She wanted to melt into the chair. Of course, she didn’t want the table to stay between them, but it was foolish wishful thinking. Why wouldn’t her heart stop beating so quickly? It was swelling like the crest of a two waves about to careen into one another. She wished she had worn a necklace so she would have an excuse to clutch something… close to her chest. She felt like twice the normal amount of energy was flowing through her. Was it normal to be this anxious? It was almost as if she could sense his own heartbeat.
Why is his so calm when mine is so plum erratic?
“I’m… um… glad I found you…” she swallowed hard, and tried to say something that sounded remotely normal.
“I’m glad you found me too,” he smiled, and reached for her hand.
She pulled away, awkwardly craning her neck to look at the wall. “You know. I bet my Nonna would let you paint in here.”
“She might,” Davis said, dropping his hand back into his lap nonchalantly as if he didn’t just make a romantic gesture. “I might need help deciding on a color… maybe something to…”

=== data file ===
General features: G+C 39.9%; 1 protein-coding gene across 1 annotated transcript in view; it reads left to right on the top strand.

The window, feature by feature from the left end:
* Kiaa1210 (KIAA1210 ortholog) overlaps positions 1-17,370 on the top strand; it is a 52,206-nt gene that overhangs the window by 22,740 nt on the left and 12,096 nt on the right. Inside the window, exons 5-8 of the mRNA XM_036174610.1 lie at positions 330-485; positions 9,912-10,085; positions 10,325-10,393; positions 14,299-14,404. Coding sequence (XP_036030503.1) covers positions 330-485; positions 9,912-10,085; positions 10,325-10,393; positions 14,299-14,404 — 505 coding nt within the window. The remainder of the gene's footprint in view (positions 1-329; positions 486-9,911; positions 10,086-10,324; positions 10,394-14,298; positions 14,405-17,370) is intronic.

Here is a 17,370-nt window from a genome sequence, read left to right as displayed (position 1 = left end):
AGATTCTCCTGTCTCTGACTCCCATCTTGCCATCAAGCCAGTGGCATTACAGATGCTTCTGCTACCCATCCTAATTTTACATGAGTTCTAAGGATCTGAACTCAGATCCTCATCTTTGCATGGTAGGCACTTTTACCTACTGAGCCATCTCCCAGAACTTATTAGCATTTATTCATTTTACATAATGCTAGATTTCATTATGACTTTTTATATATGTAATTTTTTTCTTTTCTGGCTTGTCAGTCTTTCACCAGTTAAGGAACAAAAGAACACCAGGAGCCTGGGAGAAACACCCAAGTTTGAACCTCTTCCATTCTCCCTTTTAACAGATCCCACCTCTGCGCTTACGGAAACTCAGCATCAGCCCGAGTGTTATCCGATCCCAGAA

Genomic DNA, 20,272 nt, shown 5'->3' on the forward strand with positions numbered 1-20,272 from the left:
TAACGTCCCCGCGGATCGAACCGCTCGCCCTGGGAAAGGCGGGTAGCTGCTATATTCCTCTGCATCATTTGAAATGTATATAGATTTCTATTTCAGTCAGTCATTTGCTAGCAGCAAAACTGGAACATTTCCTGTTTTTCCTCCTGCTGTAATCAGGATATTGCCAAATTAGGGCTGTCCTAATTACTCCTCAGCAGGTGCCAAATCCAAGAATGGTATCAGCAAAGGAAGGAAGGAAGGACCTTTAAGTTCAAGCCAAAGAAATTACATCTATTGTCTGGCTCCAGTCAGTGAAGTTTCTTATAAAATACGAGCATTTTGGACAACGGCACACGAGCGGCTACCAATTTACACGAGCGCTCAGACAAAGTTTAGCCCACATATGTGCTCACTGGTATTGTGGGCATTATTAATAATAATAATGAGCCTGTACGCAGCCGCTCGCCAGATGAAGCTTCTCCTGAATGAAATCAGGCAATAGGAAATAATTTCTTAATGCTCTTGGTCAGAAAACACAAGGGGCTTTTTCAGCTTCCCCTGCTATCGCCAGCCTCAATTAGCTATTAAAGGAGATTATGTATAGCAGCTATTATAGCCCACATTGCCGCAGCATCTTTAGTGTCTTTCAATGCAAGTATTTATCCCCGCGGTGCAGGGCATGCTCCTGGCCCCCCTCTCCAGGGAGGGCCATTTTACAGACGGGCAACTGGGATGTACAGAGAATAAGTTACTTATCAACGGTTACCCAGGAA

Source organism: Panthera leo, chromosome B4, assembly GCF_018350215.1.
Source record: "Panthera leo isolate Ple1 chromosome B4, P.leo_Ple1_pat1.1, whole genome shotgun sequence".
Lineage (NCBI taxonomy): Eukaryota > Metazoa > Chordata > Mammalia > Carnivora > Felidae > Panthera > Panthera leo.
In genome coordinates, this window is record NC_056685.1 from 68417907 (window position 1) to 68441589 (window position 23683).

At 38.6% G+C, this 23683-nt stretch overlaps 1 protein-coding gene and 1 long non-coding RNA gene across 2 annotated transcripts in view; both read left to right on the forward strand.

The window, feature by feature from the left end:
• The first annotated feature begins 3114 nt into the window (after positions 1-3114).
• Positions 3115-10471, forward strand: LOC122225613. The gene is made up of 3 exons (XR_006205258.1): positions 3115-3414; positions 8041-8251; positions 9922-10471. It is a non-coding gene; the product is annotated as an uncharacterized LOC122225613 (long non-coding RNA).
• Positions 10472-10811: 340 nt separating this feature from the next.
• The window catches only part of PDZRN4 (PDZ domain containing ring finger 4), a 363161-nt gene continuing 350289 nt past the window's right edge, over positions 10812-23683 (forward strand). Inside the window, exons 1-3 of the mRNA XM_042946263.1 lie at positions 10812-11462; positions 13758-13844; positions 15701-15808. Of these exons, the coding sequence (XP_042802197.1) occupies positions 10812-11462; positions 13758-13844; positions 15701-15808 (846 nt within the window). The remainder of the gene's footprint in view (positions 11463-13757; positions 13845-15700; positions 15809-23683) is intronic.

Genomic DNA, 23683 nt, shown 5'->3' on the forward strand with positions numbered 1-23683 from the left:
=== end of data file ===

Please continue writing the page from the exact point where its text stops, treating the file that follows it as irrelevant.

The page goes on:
“Sea foam green,” Kass interjected.
Davis blinked in surprise. “I was just thinking ocean colors.”
“They’re my favorites,” she remarked as if it wasn’t so unusual.
Did I just read his mind? No, I’m projecting.
“Ocean colors… blue… green… and grey. Good colors. Might help you feel settled in here,” she continued. “Can you hear the ocean at night? When you sleep?”
Kass bit her lower lip as she made the connection to what she just said and Davis sleeping. His tall sturdy frame curling around hers in the evening would be nice. Did all girls dream of sleeping with guys? She flushed powerfully at the thought. Erm… not sleeping… sleeping… oh Kass! Quit justifying yourself to yourself.
“You’ve got a great view from here, but you might be too far up the hill to hear the waves.”